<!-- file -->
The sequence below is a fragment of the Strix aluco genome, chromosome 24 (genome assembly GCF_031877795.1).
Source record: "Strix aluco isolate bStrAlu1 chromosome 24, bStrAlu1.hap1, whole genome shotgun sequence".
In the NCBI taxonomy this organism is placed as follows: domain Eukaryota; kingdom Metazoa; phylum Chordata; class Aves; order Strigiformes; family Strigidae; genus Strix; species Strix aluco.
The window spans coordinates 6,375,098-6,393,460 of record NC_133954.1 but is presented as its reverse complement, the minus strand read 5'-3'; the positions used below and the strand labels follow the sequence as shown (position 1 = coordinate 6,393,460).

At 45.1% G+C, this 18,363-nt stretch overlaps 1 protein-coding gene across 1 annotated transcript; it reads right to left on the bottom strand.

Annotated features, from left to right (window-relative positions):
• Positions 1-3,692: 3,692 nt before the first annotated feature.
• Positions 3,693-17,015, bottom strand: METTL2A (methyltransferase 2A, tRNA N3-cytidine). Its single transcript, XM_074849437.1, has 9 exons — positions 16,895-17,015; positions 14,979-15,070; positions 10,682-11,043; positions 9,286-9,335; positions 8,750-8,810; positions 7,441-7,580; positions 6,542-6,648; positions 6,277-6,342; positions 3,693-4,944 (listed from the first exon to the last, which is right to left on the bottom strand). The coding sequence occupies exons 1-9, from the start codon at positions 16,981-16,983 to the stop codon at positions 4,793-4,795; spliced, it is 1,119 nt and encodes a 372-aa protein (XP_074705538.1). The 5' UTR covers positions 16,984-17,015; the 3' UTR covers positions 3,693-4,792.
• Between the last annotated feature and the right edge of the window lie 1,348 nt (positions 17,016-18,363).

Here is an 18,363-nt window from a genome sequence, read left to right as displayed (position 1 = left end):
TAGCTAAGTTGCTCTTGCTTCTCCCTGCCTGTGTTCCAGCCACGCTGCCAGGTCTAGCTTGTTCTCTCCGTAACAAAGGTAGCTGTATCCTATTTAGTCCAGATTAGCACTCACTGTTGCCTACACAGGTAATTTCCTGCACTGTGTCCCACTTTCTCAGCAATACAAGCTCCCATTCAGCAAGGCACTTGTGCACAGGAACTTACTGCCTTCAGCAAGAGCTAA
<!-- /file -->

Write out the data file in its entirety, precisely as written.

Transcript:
The sequence below is a fragment of the Strix aluco genome, chromosome 24 (genome assembly GCF_031877795.1).
Source record: "Strix aluco isolate bStrAlu1 chromosome 24, bStrAlu1.hap1, whole genome shotgun sequence".
In the NCBI taxonomy this organism is placed as follows: domain Eukaryota; kingdom Metazoa; phylum Chordata; class Aves; order Strigiformes; family Strigidae; genus Strix; species Strix aluco.
The window spans coordinates 6,375,098-6,393,460 of record NC_133954.1 but is presented as its reverse complement, the minus strand read 5'-3'; the positions used below and the strand labels follow the sequence as shown (position 1 = coordinate 6,393,460).

At 45.1% G+C, this 18,363-nt stretch overlaps 1 protein-coding gene across 1 annotated transcript; it reads right to left on the bottom strand.

Annotated features, from left to right (window-relative positions):
• Positions 1-3,692: 3,692 nt before the first annotated feature.
• Positions 3,693-17,015, bottom strand: METTL2A (methyltransferase 2A, tRNA N3-cytidine). Its single transcript, XM_074849437.1, has 9 exons — positions 16,895-17,015; positions 14,979-15,070; positions 10,682-11,043; positions 9,286-9,335; positions 8,750-8,810; positions 7,441-7,580; positions 6,542-6,648; positions 6,277-6,342; positions 3,693-4,944 (listed from the first exon to the last, which is right to left on the bottom strand). The coding sequence occupies exons 1-9, from the start codon at positions 16,981-16,983 to the stop codon at positions 4,793-4,795; spliced, it is 1,119 nt and encodes a 372-aa protein (XP_074705538.1). The 5' UTR covers positions 16,984-17,015; the 3' UTR covers positions 3,693-4,792.
• Between the last annotated feature and the right edge of the window lie 1,348 nt (positions 17,016-18,363).

Here is an 18,363-nt window from a genome sequence, read left to right as displayed (position 1 = left end):
TAGCTAAGTTGCTCTTGCTTCTCCCTGCCTGTGTTCCAGCCACGCTGCCAGGTCTAGCTTGTTCTCTCCGTAACAAAGGTAGCTGTATCCTATTTAGTCCAGATTAGCACTCACTGTTGCCTACACAGGTAATTTCCTGCACTGTGTCCCACTTTCTCAGCAATACAAGCTCCCATTCAGCAAGGCACTTGTGCACAGGAACTTACTGCCTTCAGCAAGAGCTAA